In Praise of Sequels
Over the last several years it’s become a critical commonplace that SFF is glutted with trilogies, series, sequels. Where, cry critics (myself included), are the standalone novels of yester year? Have we forgotten, we lament, how to tell a story in a single book?
Reflecting on last year’s reading, though, I was blown away by how many of my favourite novels were not only sequels, but the much-maligned Middle Book of a Trilogy. According to the received wisdom I’ve absolutely been guilty of indulging in from time to time, such books tend to be slower, considered filler, at best building effective scaffolding for a finale. So in this month’s column I want to dig deeper into the strange work of sequels by looking at why and how these books dazzled and surprised me.
Mishell Baker’s Borderline was one of the most remarkable books I read last year (and is, as of this writing, nominated for the Nebula Award). It’s justly lauded for centering its story on Millie Roper, a disabled bisexual woman with Borderline Personality Disorder, without letting any of those elements overshadow either her character or the plot. In a world where discussions of mental illness and disability are usually the province of saccharine after-school specials (though I confess I have no idea if those are still a thing – will they go the way of televisions tuned to dead channels?), Borderline is intensely refreshing.
That said, the last thing I want is to celebrate its success at representation to the exclusion of its sharp, dextrous prose style, sly character work, and courage in plumbing the depths of people’s interactions. When I think of Borderline, I don’t immediately think of Millie’s attributes; I think of the quality of the writing, of its sensory affect. Baker’s prose is a liquid line with light in it, that you can’t tell is gasoline until she touches it with a match.
Now, Borderline is urban fantasy, of which long, multi-volume series are staples; it’s typical for a series such as, for instance, Kim Harrison’s Hallows, to begin each new book with an awkward expository section to catch you up on the state of things, like the “previously” bits on TV. But Borderline’s sequel, Phantom Pains, makes striking virtue of that necessity: the plot, in a world where fairies exist but ghosts don’t, is that people are being literally haunted by the events of the previous book. Ironically, this means that Phantom Pains is functionally a standalone novel; the flashes to Borderline are so thoroughly woven into the plot structure that they hardly seem to refer to a story outside it. Meanwhile, the fairy politics are being so up-heaved that the audience may as well be starting from scratch, while Millie’s first-person narration provides the continuity necessary to returning readers.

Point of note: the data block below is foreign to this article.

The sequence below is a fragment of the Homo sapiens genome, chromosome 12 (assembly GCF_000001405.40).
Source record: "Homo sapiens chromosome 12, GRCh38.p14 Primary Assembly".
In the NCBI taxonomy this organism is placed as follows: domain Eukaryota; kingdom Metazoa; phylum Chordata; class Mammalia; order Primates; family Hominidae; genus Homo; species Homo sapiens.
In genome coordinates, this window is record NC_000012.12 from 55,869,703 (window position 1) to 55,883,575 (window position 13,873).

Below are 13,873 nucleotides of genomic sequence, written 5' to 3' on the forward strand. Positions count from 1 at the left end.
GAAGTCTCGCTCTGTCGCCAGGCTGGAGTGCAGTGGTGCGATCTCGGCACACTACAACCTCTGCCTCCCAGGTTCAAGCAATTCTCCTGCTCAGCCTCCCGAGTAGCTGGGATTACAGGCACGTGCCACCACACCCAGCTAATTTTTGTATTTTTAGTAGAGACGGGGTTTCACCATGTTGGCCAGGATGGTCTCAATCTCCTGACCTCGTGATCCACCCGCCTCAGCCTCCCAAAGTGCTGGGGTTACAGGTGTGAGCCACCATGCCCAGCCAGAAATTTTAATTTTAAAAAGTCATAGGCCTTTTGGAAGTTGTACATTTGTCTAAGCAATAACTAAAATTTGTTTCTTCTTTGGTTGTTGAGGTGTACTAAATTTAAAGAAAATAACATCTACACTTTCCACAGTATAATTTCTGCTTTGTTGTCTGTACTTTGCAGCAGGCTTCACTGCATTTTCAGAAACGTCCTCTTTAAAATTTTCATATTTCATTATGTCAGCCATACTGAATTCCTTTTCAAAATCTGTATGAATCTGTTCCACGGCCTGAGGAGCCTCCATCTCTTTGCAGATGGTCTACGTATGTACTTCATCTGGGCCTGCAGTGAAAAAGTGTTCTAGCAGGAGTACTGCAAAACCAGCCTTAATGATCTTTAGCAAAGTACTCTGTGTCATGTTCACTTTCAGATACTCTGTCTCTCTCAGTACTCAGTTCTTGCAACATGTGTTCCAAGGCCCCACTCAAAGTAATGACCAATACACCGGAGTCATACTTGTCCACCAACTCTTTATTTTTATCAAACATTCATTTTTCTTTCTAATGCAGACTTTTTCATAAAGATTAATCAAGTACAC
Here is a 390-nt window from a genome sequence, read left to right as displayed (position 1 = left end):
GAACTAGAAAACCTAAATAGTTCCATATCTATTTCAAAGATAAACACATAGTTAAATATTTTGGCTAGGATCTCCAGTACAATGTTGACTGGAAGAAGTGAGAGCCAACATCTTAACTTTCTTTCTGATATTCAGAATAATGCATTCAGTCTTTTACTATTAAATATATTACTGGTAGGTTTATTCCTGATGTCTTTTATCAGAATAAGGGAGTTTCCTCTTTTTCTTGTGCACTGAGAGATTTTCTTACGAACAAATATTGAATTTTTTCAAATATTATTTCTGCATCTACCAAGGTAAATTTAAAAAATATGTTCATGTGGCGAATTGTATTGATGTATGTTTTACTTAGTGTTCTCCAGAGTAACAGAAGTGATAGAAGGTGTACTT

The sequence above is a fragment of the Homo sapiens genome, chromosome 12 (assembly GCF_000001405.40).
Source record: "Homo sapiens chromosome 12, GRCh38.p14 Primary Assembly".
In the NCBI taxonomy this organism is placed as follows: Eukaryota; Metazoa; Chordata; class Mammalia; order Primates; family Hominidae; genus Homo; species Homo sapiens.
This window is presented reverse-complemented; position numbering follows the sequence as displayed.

Having established structural room to manoeuvre between the premise of her series and the concerns of the present book, Baker does more of everything I loved about Borderline: more difficult conversations, more harrowing revelations, more moments of agonizing, vulnerable intimacy. She also smoothes out the pacing wrinkles of the debut—and is funnier. The late addition of a new character kicks the humour up several notches, and the book dances a tightrope between gutpunch and guffaw.
Phantom Pains succeeds in being both seamlessly connected to Borderline and utterly its own ambitious project. I was constantly aware of being impressed with it while being absorbed by it—and I ended up loving it more than Borderline, which is saying something.
The Obelisk Gate
N. K. Jemisin